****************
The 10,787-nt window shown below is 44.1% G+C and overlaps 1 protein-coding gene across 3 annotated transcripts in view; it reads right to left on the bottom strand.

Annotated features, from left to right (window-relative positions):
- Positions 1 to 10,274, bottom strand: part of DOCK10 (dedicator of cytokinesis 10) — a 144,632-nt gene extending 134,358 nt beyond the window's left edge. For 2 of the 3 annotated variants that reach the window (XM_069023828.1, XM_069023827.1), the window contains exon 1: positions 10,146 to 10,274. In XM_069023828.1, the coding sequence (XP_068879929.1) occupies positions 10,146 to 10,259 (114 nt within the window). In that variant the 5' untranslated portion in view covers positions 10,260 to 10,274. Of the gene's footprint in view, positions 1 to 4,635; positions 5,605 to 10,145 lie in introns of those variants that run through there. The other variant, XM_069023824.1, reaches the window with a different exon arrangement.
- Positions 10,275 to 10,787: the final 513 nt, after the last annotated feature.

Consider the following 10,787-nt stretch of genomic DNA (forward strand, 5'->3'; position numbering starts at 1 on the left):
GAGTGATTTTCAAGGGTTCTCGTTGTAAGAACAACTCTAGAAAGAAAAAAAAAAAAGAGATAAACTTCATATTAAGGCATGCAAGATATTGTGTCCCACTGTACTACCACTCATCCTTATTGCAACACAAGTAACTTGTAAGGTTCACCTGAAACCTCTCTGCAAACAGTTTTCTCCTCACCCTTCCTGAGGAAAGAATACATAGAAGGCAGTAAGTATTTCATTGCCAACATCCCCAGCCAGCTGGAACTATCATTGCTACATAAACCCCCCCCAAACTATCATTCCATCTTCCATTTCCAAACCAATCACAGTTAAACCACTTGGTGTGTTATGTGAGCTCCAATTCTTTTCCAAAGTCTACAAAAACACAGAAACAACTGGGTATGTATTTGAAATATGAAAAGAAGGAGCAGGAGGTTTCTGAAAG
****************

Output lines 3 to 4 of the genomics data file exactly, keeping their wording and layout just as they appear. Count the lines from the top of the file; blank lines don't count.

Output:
- Positions 1 to 10,274, bottom strand: part of DOCK10 (dedicator of cytokinesis 10) — a 144,632-nt gene extending 134,358 nt beyond the window's left edge. For 2 of the 3 annotated variants that reach the window (XM_069023828.1, XM_069023827.1), the window contains exon 1: positions 10,146 to 10,274. In XM_069023828.1, the coding sequence (XP_068879929.1) occupies positions 10,146 to 10,259 (114 nt within the window). In that variant the 5' untranslated portion in view covers positions 10,260 to 10,274. Of the gene's footprint in view, positions 1 to 4,635; positions 5,605 to 10,145 lie in introns of those variants that run through there. The other variant, XM_069023824.1, reaches the window with a different exon arrangement.
- Positions 10,275 to 10,787: the final 513 nt, after the last annotated feature.